Audi is partnering up to develop a battery designed for an all-electric SUV with a range of more than 310 miles, putting the company in direct competition with Tesla’s upcoming Model X.
Under the deal announced Thursday, LG Chem (LGCLF) and Samsung SDI (SSNLF) will supply Audi with batteries produced at their European plants. The South Korean tech companies will also invest in cell technology in Europe.
The aim, it appears, is to develop an all-electric SUV that can compete with its luxury counterpart Tesla (TSLA). The partners are also trying to bring production of the latest battery technology to Europe.
Audi board member for procurement, D. Bernd Martens, intimated that very point in a statement released Thursday. “Together with our South Korean development partners, we are bringing production of the latest battery‑cell technology to the EU and strengthening European industry with this key technology,” Martens said.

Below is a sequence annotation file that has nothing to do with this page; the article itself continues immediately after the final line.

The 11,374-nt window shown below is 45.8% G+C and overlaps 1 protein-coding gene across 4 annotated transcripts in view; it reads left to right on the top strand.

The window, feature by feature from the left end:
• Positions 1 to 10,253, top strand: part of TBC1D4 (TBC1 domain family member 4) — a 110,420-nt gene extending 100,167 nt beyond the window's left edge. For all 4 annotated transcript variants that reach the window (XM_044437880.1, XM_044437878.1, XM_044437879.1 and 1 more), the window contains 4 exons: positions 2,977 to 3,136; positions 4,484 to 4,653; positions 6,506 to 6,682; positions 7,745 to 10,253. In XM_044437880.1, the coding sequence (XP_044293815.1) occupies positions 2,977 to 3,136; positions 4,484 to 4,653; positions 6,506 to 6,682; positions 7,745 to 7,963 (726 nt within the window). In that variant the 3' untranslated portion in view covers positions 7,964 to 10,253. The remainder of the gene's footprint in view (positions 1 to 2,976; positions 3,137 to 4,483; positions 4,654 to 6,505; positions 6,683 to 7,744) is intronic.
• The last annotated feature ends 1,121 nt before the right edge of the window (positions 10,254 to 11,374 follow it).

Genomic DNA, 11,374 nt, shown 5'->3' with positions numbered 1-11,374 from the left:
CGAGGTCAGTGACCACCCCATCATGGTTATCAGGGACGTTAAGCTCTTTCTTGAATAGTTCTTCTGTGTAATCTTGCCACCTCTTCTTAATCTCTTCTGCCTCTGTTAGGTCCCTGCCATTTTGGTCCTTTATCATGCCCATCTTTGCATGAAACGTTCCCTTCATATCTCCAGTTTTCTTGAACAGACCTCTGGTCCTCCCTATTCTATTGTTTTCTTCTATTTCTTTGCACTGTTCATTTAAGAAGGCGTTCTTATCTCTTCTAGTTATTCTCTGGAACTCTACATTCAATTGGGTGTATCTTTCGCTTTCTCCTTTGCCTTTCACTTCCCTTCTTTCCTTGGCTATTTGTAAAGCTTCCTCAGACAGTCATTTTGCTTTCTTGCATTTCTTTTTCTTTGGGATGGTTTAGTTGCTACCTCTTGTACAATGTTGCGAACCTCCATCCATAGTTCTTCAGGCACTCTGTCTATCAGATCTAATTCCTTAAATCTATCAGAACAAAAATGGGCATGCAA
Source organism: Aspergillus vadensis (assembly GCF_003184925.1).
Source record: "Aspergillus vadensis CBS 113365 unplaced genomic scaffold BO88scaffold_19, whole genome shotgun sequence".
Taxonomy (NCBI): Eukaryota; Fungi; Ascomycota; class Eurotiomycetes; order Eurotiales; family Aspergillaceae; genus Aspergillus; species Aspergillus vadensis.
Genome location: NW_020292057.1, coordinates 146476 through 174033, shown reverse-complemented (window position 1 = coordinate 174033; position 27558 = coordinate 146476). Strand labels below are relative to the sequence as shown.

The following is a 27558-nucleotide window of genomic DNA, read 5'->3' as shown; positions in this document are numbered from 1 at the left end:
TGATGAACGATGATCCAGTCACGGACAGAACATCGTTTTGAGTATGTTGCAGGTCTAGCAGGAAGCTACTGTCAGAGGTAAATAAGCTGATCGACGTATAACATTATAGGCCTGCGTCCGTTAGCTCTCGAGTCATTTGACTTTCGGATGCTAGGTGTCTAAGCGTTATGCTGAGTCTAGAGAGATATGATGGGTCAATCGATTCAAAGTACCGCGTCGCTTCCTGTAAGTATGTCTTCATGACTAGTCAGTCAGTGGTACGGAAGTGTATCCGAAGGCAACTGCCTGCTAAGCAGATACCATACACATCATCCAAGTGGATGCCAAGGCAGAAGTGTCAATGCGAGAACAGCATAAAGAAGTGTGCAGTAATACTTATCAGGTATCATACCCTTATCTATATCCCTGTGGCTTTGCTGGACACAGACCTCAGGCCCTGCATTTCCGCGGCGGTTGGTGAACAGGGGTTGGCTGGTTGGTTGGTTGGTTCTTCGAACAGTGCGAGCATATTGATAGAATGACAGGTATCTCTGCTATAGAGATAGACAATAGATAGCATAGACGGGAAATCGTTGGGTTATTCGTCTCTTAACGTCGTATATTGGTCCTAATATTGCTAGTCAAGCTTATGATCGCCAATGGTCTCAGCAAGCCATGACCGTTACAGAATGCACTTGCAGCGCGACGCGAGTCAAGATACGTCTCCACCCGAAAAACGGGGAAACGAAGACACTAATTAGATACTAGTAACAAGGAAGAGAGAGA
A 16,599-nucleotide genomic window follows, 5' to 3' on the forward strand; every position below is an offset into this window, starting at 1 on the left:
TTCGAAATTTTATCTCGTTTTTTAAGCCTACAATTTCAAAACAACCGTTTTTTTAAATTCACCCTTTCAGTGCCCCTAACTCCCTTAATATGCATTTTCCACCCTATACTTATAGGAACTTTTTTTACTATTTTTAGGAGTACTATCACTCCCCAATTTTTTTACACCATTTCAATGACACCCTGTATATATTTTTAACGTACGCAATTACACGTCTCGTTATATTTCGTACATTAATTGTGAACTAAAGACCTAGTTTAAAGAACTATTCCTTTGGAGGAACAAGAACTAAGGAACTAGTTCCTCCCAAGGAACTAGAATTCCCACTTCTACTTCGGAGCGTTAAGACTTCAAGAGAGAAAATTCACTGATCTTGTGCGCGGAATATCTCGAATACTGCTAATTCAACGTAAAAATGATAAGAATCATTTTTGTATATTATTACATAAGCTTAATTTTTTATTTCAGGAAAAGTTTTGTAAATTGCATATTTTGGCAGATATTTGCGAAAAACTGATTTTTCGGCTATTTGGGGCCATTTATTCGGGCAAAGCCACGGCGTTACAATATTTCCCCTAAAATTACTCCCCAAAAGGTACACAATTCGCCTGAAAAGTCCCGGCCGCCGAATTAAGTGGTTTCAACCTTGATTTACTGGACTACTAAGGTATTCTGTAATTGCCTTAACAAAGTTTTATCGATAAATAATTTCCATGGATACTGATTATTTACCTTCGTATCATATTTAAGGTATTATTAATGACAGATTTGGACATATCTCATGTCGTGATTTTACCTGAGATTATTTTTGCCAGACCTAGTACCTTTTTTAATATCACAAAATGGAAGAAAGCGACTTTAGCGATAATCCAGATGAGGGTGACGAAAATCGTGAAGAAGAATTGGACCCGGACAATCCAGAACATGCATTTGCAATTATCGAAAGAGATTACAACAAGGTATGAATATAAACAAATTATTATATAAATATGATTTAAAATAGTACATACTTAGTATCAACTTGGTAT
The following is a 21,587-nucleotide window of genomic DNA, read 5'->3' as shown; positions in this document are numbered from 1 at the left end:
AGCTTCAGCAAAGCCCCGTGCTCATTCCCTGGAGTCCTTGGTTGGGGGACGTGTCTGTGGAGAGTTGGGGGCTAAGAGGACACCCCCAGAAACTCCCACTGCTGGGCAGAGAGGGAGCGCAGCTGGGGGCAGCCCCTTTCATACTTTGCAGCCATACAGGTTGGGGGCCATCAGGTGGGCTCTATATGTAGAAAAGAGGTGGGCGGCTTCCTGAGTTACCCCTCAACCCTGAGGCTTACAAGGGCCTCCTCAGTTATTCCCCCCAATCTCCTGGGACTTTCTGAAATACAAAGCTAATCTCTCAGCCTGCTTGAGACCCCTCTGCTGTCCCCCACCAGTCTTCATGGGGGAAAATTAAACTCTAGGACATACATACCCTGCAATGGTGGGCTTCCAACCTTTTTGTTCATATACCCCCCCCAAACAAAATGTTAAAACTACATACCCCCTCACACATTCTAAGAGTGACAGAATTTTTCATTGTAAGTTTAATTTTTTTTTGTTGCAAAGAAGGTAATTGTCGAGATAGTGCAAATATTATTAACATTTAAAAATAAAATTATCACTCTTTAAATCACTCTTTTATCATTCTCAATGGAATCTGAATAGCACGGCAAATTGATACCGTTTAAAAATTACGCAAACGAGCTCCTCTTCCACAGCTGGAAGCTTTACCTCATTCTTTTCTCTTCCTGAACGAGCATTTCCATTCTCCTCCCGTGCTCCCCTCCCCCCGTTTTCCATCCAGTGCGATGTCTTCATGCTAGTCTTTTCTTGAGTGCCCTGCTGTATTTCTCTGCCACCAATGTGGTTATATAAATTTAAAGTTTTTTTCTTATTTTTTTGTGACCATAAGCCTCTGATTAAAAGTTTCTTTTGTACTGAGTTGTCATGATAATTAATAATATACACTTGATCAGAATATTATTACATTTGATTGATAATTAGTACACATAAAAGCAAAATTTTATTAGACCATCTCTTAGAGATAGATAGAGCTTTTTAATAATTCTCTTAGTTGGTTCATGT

The end goal is to make electric cars—which still lag behind gas-powered vehicles—more attractive to customers.
The companies didn’t disclose a production or development timeline for the battery, or how much would be invested in the project. Audi didn’t provide any details about the SUV’s design either. However, we do know that Audi plans to show a concept for a future Audi Q6 coupe at the Frankfurt Motor Show next month. An all-electric version of the Q6 would likely fall under Audi’s e-tron family, a series of electric and hybrid vehicle concepts that debuted in 2009. The 2016 A3 e-tron plug-in hybrid is the first to go into production.
A number of automakers like Daimler AG’s Mercedes Benz unit and BMW are ramping up electric and plug-in hybrid vehicles, largely to comply with emissions regulations in Europe. However, Audi’s new project seems geared more for North America, where SUV sales continue to soar. It would also offer customers in the U.S. an alternative to Tesla’s much-delayed gulf-winged Model X SUV, which is expected to be delivered to customers who pre-ordered the car in September.
Last year, LG Chem struck a deal with Audi to supply the automaker with batteries for plug-in gas-electric hybrid vehicles. At the time, LG Chem said the batteries would be used in Audi’s next-generation plug-in hybrid vehicles.
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